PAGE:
Any reasonably experienced poker player will be familiar with the concept of ‘tells’. Many players are prone to giving out little ‘clues’ when they get a particularly good or bad hand. This could be as simple as a faint smirk or frown. Older hands will try to keep their emotions in check, but many still offer unconscious hints – scratching their ear or blinking when they get a strong deal, for instance.
By watching the other players for long periods, you can often start to decipher their body language and facial ticks, and picking up on the tiniest of hints could be the difference between winning and losing. That’s all very well if you’re a poker player. But what if your poison is blackjack? You’re not up against the other players, so where are the tells going to come from? Well, many players (such as Steve Forte, writer of the highly influential ‘Read the Dealer’) believe that the dealers themselves can give the game away. By getting to know one dealer particularly well, you may be able to spot apparently hidden signals that may tip you off when they have a particularly strong or weak hand. Obviously, dealers are professionals, and will be trained not to betray emotion. However, many will still exhibit signs at key points, particularly if they’re inexperienced or tired.
Also, because blackjack dealers aren’t putting their own money at risk, they may not be as careful when it comes to hiding their inner thoughts – poker players, on the other hand, know that their fellow players will be scrutinising everybody else for tells, and so do their very best not to let the others extrac any clues.
Peeking at the Hole Card
The best time to get tells come at those moments when dealers take a peek at their hole card. They’ll try to do this without showing any reaction. However, many dealers will still reveal a flicker of emotion if they get a particularly good card. Alternatively, they may turn their face away from the table if they feel they can’t trust themselves not to give off a ‘tell’ – this is often a pretty big tell in itself, and is particularly common when the dealers are relatively new.
Far more pertinent, though, is the amount of time it takes for a dealer to actually register the value of the hole card. Some cards are very fast to read, while others take much longer to work out. In the latter cases, the dealer will have to bend over further in order to be sure of the card value. (You can probably experiment with this at home.)
Typically, higher cards are easy to see, and those with a value between 7 and 10 will generally require no more than a quick glimpse. Picture cards are even faster to fathom, as the dealer only needs to catch sight of the ornate decoration to know that the card is going to be worth 10 – regardless of whether it’s a jack, a queen, or a king.
Lower cards, though, particularly those going from 2 to 6, will require more of an effort, and you should expect the dealer to linger slightly longer on such hole cards. The 4 is particularly difficult to make out, and at first glance is easy to confuse with an ace. Typically, the dealer will spend the longest time of all looking at the 4.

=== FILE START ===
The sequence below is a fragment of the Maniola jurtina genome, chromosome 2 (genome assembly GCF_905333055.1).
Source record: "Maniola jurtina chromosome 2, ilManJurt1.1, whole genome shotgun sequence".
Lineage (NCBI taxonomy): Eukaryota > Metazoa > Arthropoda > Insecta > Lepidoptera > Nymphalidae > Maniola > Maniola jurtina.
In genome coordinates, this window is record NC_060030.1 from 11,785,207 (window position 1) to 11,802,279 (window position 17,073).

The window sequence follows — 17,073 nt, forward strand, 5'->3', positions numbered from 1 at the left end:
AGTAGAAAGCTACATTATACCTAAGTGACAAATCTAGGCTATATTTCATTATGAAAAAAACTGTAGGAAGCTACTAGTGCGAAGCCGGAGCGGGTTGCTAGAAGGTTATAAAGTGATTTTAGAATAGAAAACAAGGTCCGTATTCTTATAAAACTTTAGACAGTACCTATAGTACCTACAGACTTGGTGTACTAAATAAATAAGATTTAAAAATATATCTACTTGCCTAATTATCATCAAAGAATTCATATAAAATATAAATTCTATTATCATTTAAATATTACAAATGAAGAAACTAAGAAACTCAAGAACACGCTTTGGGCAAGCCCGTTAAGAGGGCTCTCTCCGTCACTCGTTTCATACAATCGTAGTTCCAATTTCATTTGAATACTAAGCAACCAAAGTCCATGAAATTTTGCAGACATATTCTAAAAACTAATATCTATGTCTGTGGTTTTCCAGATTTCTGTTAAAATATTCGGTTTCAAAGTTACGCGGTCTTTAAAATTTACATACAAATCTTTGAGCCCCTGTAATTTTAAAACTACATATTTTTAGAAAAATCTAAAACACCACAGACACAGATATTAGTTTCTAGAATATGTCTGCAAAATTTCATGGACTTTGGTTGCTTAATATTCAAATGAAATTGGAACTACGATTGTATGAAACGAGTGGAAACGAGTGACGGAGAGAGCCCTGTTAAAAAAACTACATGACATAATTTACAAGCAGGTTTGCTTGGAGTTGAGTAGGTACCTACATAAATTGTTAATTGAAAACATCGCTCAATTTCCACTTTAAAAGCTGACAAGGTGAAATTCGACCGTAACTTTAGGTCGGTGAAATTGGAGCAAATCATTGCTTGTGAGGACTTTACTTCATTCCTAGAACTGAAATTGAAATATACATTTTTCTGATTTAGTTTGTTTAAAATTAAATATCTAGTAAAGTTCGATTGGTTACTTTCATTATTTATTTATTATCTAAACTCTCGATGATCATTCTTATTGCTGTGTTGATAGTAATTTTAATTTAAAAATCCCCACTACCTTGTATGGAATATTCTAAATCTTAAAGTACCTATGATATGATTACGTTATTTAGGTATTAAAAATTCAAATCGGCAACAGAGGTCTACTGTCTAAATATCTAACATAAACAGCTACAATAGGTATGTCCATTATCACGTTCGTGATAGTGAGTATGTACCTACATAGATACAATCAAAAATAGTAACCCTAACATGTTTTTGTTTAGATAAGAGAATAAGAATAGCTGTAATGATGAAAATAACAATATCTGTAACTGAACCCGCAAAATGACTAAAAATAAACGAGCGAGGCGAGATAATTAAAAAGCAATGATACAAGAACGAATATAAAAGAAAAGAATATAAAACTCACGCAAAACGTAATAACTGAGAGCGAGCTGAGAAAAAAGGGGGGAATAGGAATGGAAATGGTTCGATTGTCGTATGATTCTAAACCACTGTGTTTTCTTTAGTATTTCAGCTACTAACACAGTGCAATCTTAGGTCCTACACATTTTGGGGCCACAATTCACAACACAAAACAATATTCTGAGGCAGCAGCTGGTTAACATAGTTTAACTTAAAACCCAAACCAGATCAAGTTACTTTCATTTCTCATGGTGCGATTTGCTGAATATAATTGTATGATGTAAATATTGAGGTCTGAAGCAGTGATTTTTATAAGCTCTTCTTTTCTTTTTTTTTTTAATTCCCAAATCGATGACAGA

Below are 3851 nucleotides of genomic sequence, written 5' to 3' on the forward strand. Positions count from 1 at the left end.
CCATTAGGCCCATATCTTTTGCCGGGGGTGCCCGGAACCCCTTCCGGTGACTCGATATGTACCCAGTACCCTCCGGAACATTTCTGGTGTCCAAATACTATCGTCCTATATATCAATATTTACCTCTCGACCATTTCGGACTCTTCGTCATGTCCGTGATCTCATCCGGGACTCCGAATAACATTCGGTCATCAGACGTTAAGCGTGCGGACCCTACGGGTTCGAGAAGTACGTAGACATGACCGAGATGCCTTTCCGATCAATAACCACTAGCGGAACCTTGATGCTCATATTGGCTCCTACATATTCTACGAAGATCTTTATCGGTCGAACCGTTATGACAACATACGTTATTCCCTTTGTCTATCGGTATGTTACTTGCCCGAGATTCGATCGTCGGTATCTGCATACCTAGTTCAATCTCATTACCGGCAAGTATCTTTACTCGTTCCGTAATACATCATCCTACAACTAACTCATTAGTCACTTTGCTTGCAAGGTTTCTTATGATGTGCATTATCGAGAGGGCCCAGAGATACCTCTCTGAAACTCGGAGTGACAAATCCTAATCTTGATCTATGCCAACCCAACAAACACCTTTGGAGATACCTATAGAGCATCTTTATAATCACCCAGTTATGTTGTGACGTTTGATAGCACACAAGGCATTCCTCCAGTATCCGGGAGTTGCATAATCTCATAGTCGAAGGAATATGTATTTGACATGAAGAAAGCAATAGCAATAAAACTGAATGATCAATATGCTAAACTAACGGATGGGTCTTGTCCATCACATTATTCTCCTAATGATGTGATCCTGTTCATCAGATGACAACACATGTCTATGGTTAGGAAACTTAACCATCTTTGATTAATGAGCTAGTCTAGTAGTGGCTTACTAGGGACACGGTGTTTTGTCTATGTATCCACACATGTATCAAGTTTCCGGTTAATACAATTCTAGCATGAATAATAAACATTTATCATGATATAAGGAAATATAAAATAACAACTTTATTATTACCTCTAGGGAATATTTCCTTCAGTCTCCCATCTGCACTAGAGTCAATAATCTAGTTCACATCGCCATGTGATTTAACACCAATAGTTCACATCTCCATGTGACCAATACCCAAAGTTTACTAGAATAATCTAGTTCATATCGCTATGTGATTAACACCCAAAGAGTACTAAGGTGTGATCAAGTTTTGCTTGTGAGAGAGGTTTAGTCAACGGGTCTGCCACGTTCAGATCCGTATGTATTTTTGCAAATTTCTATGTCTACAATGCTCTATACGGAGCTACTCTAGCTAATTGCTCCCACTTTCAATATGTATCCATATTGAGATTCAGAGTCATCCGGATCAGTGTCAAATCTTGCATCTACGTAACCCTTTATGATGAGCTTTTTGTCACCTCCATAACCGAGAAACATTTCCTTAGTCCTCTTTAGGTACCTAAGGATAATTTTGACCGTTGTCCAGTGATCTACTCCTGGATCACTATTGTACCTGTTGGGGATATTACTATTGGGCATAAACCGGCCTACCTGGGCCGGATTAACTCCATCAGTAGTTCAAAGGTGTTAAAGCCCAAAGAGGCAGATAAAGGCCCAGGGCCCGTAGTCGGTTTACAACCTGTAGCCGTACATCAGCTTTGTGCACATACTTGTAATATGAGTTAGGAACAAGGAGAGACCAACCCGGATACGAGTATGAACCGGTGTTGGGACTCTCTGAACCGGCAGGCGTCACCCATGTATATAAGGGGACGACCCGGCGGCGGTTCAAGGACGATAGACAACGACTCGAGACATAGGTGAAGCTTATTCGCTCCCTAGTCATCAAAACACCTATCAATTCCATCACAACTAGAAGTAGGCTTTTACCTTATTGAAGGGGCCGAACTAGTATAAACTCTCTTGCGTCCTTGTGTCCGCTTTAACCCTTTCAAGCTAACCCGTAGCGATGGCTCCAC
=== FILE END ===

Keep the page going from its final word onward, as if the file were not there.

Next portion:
Focus not only on the length of time the dealer takes to look at the hole card, but also the extent to which they fold back the card. That difficult-to-read 4, for instance, will probably be folded back considerably more than a straightforward picture card. By combining time and folding height, you can often get some useful clues as to whether the card is high or low.
It’s worth noting that many modern casinos use techniques to foil tells like these, and major houses will frequently employ electronic systems that eradicate the need for the dealer to peek at the hole card. Smaller establishments, though, tend to lack such sophisticated aids.
Know Your Dealer
Whether you’re trying to determine the value of the hole card, or are looking for more general signs, it’s crucial that you know your dealer well. Some dealers will remain inscrutable unto the end. Others, though, will regularly send out exaggerated movements and hints that make them easy to decode. You definitely want to be concentrating on dealers that fall into the second category, and staying away from those who fall into the first. You can only get to know these habits by watching the dealers for long periods. Also, bear in mind whether the dealer seems to have been working the tables for a long period – the more tired the dealer, the less likely they are to be keeping their guard up.
Consistency is key. But you also need to allow for the fact that some dealers will react differently according to the player they’re facing. Some male dealers, for instance, will be more likely to let clues drop (whether consciously or not) when the player is female. Even if you don’t get the same treatment, you can still benefit from this by positioning yourself to the left of the favoured player, and looking for any hints the dealer is feeding to them. You can then make your play armed with extra information. Indeed, if you’re relying on tells, it’s often a good idea to sit so that you have to make your play last of all. This way, you can watch the dealer as they interact with the other players, looking for clues that the dealer has less or more confidence about their hand than normal.